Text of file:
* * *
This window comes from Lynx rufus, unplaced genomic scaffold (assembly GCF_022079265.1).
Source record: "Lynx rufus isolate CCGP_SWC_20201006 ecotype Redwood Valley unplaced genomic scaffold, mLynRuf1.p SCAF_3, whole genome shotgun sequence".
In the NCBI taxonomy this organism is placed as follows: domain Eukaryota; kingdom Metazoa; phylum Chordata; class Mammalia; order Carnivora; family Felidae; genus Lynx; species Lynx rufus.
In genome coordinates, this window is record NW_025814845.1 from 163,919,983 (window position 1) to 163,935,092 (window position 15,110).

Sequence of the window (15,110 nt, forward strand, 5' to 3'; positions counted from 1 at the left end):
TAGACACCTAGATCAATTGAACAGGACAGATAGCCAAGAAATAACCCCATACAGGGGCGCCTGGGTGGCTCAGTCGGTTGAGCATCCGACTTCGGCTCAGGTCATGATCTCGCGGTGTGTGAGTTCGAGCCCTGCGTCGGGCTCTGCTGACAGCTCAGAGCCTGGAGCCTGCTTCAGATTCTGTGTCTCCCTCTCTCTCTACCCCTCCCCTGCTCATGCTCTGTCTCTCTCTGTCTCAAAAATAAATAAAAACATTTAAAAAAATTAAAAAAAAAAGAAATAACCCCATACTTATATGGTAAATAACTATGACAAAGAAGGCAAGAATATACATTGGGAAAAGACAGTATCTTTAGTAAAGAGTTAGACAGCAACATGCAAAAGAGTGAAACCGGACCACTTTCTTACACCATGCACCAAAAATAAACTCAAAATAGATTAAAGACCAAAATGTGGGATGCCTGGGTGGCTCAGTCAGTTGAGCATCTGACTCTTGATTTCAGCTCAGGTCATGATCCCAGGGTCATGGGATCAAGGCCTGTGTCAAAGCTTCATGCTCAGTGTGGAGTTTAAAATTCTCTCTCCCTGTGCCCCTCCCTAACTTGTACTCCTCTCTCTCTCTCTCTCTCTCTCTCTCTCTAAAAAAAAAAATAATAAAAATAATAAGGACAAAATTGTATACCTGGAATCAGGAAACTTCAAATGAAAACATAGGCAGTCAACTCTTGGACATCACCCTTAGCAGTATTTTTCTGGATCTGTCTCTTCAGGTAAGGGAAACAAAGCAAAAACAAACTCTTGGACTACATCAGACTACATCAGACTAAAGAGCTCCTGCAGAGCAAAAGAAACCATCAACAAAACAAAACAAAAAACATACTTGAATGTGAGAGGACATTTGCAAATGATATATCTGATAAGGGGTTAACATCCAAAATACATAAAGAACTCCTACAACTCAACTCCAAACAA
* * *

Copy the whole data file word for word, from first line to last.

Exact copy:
This window comes from Lynx rufus, unplaced genomic scaffold (assembly GCF_022079265.1).
Source record: "Lynx rufus isolate CCGP_SWC_20201006 ecotype Redwood Valley unplaced genomic scaffold, mLynRuf1.p SCAF_3, whole genome shotgun sequence".
In the NCBI taxonomy this organism is placed as follows: domain Eukaryota; kingdom Metazoa; phylum Chordata; class Mammalia; order Carnivora; family Felidae; genus Lynx; species Lynx rufus.
In genome coordinates, this window is record NW_025814845.1 from 163,919,983 (window position 1) to 163,935,092 (window position 15,110).

Sequence of the window (15,110 nt, forward strand, 5' to 3'; positions counted from 1 at the left end):
TAGACACCTAGATCAATTGAACAGGACAGATAGCCAAGAAATAACCCCATACAGGGGCGCCTGGGTGGCTCAGTCGGTTGAGCATCCGACTTCGGCTCAGGTCATGATCTCGCGGTGTGTGAGTTCGAGCCCTGCGTCGGGCTCTGCTGACAGCTCAGAGCCTGGAGCCTGCTTCAGATTCTGTGTCTCCCTCTCTCTCTACCCCTCCCCTGCTCATGCTCTGTCTCTCTCTGTCTCAAAAATAAATAAAAACATTTAAAAAAATTAAAAAAAAAAGAAATAACCCCATACTTATATGGTAAATAACTATGACAAAGAAGGCAAGAATATACATTGGGAAAAGACAGTATCTTTAGTAAAGAGTTAGACAGCAACATGCAAAAGAGTGAAACCGGACCACTTTCTTACACCATGCACCAAAAATAAACTCAAAATAGATTAAAGACCAAAATGTGGGATGCCTGGGTGGCTCAGTCAGTTGAGCATCTGACTCTTGATTTCAGCTCAGGTCATGATCCCAGGGTCATGGGATCAAGGCCTGTGTCAAAGCTTCATGCTCAGTGTGGAGTTTAAAATTCTCTCTCCCTGTGCCCCTCCCTAACTTGTACTCCTCTCTCTCTCTCTCTCTCTCTCTCTCTCTAAAAAAAAAAATAATAAAAATAATAAGGACAAAATTGTATACCTGGAATCAGGAAACTTCAAATGAAAACATAGGCAGTCAACTCTTGGACATCACCCTTAGCAGTATTTTTCTGGATCTGTCTCTTCAGGTAAGGGAAACAAAGCAAAAACAAACTCTTGGACTACATCAGACTACATCAGACTAAAGAGCTCCTGCAGAGCAAAAGAAACCATCAACAAAACAAAACAAAAAACATACTTGAATGTGAGAGGACATTTGCAAATGATATATCTGATAAGGGGTTAACATCCAAAATACATAAAGAACTCCTACAACTCAACTCCAAACAA